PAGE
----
GEOG 2RC3 Lecture Notes - Cenozoic, Canadian Shield, Paleozoic

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Published on 16 Apr 2013
School
McMaster University
Department
Geography
Course
GEOG 2RC3
Professor
Page:
of 3
The Physical Environment
Purpose:
To describe Canada’s physical geography
To consider the relationship between Canada’s physical and
human geographies
To examine the nature of environmental issues in Canada
Questions:
Where is Niagara falls?
Where was Niagara falls 10,000 years ago?
Why is the second question necessary?
o Since the end of the last ice age (12,000 ya), Niagara
falls has ‘retreated’ about 8km up the Niagara river
o Since Father Louis Hennepin saw the falls in 1678,
retreat=300m
o Explanation for ‘retreat’/recession… geologic
composition of Niagara escarpment
The physical Environment:
“why is Canada’s physical geography so essential to and
understanding of its regional geography? (Bone, 20122, 31)
Physical landscapes differ in terms of:
o Landforms
o Geology
o Climate
o Vegetation
o Solid
o Hydrology
Definitions:
Physiographic region: an area with distinct surface landform
features (geomorphology) and underlying rock structure
(geology) see figure 2.1 p. 34
Geomorphology: the study of landforms and the process(es)
of their genesis (from Greek root words: geo-earth; and
morpho- form)
Geology 101
Three basic rock types:
o Igneous- rocks formed when minerals crystalize during
the cooling of molten liquids (ex. Granite (heat))
o Sedimentary- rocks formed through the layering of
mineral particles (ex. Limestone (deposition))
o Metamorphic- existing rocks are altered through
heat/pressure (ex. Shale transformed into slate
(heat/pressure))
Landform Processes
Erosional processes: the wearing away of something by a
force
o Water, ice, wind
Depositional processes:
o Water, ice, wind
Challenges- imaging/understanding the ability of these
processes to alter the physical landscape (force and time)
Canada’s Physiographic Regions:
Geological evolution of North America featured three major
developments:
1) Formation of the Shield:
i. Early pre-Cambrian era
ii. 600milllion to 3.5 billion years ago
iii. metamorphic and igneous rocks
iv. core’ if North America
2) Formation of Mountains:
i. Appalachian Uplands- eastern North America;
Paleozoic
ii. Arctic Uplands- north; Paleozoic era
iii. Western Cordillera- west coast; Cenozoic era
o (These periods of ‘orogenesis’ between 250 and 600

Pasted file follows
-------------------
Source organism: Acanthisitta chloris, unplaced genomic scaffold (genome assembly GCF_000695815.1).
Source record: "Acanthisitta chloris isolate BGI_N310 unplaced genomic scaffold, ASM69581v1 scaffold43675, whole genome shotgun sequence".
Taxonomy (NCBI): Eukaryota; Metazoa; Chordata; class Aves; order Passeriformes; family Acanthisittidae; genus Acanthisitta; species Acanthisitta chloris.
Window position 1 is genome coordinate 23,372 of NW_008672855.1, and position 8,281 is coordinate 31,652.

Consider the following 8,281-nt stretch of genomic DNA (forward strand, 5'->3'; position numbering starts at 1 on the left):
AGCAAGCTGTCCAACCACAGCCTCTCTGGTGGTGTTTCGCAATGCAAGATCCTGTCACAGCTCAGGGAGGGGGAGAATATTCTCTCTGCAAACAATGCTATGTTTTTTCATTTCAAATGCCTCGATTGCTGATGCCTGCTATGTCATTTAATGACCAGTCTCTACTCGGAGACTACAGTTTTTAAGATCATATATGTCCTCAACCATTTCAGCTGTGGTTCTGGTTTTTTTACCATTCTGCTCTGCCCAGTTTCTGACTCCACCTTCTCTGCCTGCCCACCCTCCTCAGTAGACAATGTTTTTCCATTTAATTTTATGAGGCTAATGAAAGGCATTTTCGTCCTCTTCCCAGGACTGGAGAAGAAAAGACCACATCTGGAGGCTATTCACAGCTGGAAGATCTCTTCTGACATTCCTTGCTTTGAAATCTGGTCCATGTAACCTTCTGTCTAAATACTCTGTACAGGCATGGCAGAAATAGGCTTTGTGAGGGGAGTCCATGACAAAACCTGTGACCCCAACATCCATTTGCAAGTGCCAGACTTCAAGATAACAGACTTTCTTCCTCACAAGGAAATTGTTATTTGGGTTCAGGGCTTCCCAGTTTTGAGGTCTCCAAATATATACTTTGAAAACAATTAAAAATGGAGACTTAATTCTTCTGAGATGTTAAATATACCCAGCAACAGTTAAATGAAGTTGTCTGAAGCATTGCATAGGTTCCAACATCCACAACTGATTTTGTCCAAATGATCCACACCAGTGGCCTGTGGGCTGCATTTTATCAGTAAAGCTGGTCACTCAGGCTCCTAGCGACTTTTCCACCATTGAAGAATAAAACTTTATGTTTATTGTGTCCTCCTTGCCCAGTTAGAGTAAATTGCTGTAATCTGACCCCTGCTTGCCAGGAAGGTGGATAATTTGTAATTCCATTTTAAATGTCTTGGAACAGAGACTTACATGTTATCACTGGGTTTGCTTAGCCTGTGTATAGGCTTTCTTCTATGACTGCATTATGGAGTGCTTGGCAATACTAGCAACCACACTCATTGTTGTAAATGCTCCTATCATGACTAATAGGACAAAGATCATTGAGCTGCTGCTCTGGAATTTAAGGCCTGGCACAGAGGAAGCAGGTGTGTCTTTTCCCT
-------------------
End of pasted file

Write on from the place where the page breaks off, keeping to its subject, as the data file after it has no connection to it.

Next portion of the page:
mya)
3) Epeiric seas:
i. Shallow, sub-tropical seas covering interior of
North America during Ordovician and Silurian
periods
ii. Deposition of sediments- Interior plains,
Hudson Bay lowlands, and Great Lakes- St.
Lawrence lowlands
Canadian Shield
See page 36-38
Underlies more than half of Canada
Hard, crystalline rocks (metamorphic), mostly granite
Rocks of western Slave Province, NWT, dated to 4.06 bya
Image/identity of Canada- prototypical Canadian landscape
Western Cordillera
See page 38-39
Pacific Ocean- ‘Ring of Fire’ (plate tectonics)
16% of Canada’s landmass
Two parallel systems of mountains
o Rocky Mountains
o Coast Range Mountains
(Separated by intermontane Plateau)
Interior plains
See page 39-40
20% of Canada’s landmass
Sedimentary rocks
Low ‘relief’- difference in elevation between highest and
lowest points in an areabkb
Elevation increase from east to west

Document Summary

To consider the relationship between canada"s physical and human geographies. To examine the nature of environmental issues in canada. Why is canada"s physical geography so essential to and understanding of its regional geography? (bone, 20122, 31) Physical landscapes differ in terms of: landforms, geology, climate, vegetation, solid, hydrology. Physiographic region: an area with distinct surface landform features (geomorphology) and underlying rock structure (geology) see figure 2. 1 p. 34. Geomorphology: the study of landforms and the process(es) of their genesis (from greek root words: geo-earth; and morpho- form) Three basic rock types: igneous- rocks formed when minerals crystalize during the cooling of molten liquids (ex. Granite (heat): sedimentary- rocks formed through the layering of mineral particles (ex. Limestone (deposition): metamorphic- existing rocks are altered through heat/pressure (ex. Erosional processes: the wearing away of something by a force: water, ice, wind. Challenges- imaging/understanding the ability of these processes to alter the physical landscape (force and time)